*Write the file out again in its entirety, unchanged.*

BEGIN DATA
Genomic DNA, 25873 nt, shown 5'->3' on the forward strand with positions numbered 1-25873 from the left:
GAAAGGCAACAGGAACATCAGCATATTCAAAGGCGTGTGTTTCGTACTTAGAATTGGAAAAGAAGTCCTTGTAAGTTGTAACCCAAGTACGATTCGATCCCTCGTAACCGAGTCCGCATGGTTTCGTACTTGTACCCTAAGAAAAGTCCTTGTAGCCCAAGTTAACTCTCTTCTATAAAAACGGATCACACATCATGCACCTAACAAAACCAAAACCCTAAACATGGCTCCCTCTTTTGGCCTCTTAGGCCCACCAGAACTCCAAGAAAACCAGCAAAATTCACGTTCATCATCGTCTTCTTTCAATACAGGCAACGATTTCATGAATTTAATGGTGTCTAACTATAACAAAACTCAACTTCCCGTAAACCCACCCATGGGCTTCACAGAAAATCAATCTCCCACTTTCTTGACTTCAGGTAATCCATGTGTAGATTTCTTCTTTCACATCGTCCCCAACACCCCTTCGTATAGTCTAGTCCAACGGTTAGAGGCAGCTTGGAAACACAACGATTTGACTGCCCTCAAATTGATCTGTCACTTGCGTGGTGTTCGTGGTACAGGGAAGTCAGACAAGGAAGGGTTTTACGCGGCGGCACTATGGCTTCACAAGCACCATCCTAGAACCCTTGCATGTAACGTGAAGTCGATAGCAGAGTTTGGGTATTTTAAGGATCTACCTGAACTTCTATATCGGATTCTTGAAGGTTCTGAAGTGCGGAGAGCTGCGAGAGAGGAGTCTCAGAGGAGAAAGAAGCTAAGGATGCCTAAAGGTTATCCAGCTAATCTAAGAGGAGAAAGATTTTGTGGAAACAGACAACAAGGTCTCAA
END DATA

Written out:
Genomic DNA, 25873 nt, shown 5'->3' on the forward strand with positions numbered 1-25873 from the left:
GAAAGGCAACAGGAACATCAGCATATTCAAAGGCGTGTGTTTCGTACTTAGAATTGGAAAAGAAGTCCTTGTAAGTTGTAACCCAAGTACGATTCGATCCCTCGTAACCGAGTCCGCATGGTTTCGTACTTGTACCCTAAGAAAAGTCCTTGTAGCCCAAGTTAACTCTCTTCTATAAAAACGGATCACACATCATGCACCTAACAAAACCAAAACCCTAAACATGGCTCCCTCTTTTGGCCTCTTAGGCCCACCAGAACTCCAAGAAAACCAGCAAAATTCACGTTCATCATCGTCTTCTTTCAATACAGGCAACGATTTCATGAATTTAATGGTGTCTAACTATAACAAAACTCAACTTCCCGTAAACCCACCCATGGGCTTCACAGAAAATCAATCTCCCACTTTCTTGACTTCAGGTAATCCATGTGTAGATTTCTTCTTTCACATCGTCCCCAACACCCCTTCGTATAGTCTAGTCCAACGGTTAGAGGCAGCTTGGAAACACAACGATTTGACTGCCCTCAAATTGATCTGTCACTTGCGTGGTGTTCGTGGTACAGGGAAGTCAGACAAGGAAGGGTTTTACGCGGCGGCACTATGGCTTCACAAGCACCATCCTAGAACCCTTGCATGTAACGTGAAGTCGATAGCAGAGTTTGGGTATTTTAAGGATCTACCTGAACTTCTATATCGGATTCTTGAAGGTTCTGAAGTGCGGAGAGCTGCGAGAGAGGAGTCTCAGAGGAGAAAGAAGCTAAGGATGCCTAAAGGTTATCCAGCTAATCTAAGAGGAGAAAGATTTTGTGGAAACAGACAACAAGGTCTCAA